through remote places of wild nature and spending time with
the rural peoples of these countries, I figured I should focus
my life in this sphere after the journey. Before I left, I
was seeking a change from my engineering career into one more
involved with the issues surrounding sustainability. I applied
for and got accepted to do this distance masters program in
Sustainable Development from SOAS at the University of London.
I studied for the courses on my laptop and took the exams
at British Councils; my first year exams were in Brazil and
my second and third year were in Kenya. I was reading about
Climate Change and Development as I was journeying through
the Amazon and seeing that rainforest being burned and cleared
with my own eyes. I read about Water Resources Management
as I talked with the locals in southern Chile who were fighting
the government's plan to dam up the big rivers of Patagonia.
These are contentious issues and I wanted to help move them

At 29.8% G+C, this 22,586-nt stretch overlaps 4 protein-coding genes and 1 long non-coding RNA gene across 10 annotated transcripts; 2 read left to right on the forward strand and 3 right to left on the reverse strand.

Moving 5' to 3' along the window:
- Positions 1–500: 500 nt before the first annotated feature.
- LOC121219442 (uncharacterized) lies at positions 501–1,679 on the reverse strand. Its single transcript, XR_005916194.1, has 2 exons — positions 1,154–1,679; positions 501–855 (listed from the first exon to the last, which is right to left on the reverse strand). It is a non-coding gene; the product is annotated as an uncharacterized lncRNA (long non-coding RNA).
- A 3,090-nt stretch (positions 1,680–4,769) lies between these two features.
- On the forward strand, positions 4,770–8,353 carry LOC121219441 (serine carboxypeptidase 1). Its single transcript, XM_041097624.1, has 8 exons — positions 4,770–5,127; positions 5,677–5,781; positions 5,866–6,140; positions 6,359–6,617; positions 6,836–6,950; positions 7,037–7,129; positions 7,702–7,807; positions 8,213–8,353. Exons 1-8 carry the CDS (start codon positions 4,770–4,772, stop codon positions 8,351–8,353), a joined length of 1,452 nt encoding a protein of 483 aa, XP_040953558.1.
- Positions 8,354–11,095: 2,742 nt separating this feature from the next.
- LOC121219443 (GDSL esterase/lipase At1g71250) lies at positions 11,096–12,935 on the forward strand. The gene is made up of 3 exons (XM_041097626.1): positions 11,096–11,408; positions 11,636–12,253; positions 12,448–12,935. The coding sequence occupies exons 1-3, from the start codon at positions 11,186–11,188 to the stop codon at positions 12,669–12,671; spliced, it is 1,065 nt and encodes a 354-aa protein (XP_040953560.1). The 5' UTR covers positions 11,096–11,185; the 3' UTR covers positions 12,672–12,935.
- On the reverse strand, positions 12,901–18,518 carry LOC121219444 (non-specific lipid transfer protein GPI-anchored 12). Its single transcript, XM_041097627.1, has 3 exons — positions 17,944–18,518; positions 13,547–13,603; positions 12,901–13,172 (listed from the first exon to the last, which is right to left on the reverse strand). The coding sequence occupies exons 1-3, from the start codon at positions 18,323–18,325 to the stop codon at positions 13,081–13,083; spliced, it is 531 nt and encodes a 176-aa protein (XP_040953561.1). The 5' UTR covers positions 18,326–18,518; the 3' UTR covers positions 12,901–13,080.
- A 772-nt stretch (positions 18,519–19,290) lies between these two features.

forward. In the corporate world, you have primarily convergent
problems where there's a clear solution to each issue. But
in the development sector, encompassing environmental and
social issues, the problems are more of a divergent nature
where there are many solutions to each issue and that's where
I would like to apply my life-skills. In studying for this
degree and talking about these issues on my website and social
media, I'm hoping to raise awareness on these pressing issues.
Regarding Eudaimonia, that's something that came up during
the journey. It's an old Greek philosophical term that means
something deeper than happiness. It's said that eudaimonia
can be found at the intersection of what's true, good and